/ Any dentists in the house?
It can be treated the same way I treat most climbing injuries. Pack it with chalk and worry about it later....
As you can probably tell I'm not a dentist and the above course of action is potentially very stupid and probably wouldn't taste too nice either!
Perhaps just call them on Mon?
It happened to a friend, they spat out a big clot, then rinsed with salty water over a few days and it healed up nicely. Good idea to call them tomorrow for peace of mind, as mentioned above.
If you've not seen any sign of dry docket within 48 hours you're very unlikely to experience it. If you are a smoker then just stay away from the fags for a few days. I don't know if you've had it before, but it really is NOT worth the trade off for a few cig's.
Would advise not calling your practice if you've no symptoms, you'll just be wasting your phone minutes when they purely tell you it's fine. HTH (not a dentist, but a Dental Care Professional)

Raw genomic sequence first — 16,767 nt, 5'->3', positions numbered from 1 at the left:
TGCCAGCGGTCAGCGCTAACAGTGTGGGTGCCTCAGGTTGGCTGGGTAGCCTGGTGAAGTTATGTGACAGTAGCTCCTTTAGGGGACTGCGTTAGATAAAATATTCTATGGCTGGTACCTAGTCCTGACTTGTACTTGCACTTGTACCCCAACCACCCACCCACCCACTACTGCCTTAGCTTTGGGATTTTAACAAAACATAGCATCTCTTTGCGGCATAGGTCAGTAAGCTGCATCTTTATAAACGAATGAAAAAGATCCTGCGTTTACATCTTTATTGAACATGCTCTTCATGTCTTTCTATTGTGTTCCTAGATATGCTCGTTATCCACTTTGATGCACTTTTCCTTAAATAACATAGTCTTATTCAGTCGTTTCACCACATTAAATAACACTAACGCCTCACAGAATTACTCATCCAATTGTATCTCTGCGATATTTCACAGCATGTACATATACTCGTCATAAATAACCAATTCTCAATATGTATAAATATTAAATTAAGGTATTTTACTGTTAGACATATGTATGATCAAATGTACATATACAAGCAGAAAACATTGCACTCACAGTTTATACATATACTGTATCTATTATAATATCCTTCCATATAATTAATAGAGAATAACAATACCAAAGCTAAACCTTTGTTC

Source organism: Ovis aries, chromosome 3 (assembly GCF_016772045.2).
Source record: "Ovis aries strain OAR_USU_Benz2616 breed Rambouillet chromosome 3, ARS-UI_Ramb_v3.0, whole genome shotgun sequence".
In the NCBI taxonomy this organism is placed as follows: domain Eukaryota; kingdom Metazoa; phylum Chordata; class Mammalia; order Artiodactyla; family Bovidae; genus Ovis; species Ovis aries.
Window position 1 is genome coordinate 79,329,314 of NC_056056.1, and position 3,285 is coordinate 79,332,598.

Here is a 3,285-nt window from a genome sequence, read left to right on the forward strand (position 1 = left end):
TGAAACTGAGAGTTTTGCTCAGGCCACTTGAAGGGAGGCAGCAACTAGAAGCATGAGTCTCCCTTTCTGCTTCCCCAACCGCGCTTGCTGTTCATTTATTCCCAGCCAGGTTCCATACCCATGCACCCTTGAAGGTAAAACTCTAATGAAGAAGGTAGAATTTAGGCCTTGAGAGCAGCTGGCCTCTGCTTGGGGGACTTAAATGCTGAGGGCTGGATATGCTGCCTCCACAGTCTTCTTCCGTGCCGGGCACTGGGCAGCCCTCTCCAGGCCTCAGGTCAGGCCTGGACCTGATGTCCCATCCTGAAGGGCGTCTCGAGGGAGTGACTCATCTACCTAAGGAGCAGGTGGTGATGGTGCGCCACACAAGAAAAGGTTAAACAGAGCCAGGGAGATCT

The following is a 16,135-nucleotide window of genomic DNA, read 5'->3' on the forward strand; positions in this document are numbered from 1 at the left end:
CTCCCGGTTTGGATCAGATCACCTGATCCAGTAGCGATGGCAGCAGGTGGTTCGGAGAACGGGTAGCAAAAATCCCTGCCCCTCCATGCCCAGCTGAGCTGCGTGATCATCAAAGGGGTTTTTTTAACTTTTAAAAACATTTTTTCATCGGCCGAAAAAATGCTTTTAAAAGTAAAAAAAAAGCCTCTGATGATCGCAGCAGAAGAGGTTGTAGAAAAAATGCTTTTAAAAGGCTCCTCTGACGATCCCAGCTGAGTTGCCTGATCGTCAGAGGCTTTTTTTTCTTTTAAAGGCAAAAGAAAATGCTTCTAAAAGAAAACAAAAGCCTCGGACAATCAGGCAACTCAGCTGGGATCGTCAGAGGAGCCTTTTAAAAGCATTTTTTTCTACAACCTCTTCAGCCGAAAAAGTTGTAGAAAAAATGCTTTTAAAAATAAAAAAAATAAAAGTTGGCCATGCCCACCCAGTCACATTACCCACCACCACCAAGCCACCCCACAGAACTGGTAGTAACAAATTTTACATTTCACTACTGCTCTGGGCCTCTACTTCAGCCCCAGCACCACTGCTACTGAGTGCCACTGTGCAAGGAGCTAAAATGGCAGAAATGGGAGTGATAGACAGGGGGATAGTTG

Definitely start using some interdental cleaning aids too keep the space nice and clean, for example interproximal (tepe) brushes or interspace brushes. The last thing you want is the unfortunate loss of a tooth affecting the adjacent teeth through plaque retention of food impaction.
also, start considering some form of replacment for the lost tooth. That area is going to be prone to future dental disease and you don't want the other teeth drifting into its space causing other knock on effects. Implants are expensive but worth every pound if you get it done with a good product and a professional with experience and skill. Even if it's a tiny denture it is better than a gap.
lecture over, sorry.
Dry socket is one of the worst pains I've ever experienced. Don't risk it, pop into the dentist and he can tell you right away and plug the socket with some anti-septic stuff.
The pain doesn't come on as soon as the clot comes out but builds over a day or so. Trust me, I've had it twice and it's definitely worth a 10 minute session with the dentist.
As for implants, if I found £10,000 down the back of the sofa I could probably just about justify spending £1,000 of it on a new tooth. Failing that, I'll have to wait until my lottery-based investment portfolio comes good...
I can fully appreciate that sentiment :-) Do try and fill it with something though, if you're that financially minded think of it as an investment in terms of safe guarding the the other teeth.
Ah yes, seems like you're safe now. I didn't look at the date of the post, just assumed it was posted today!
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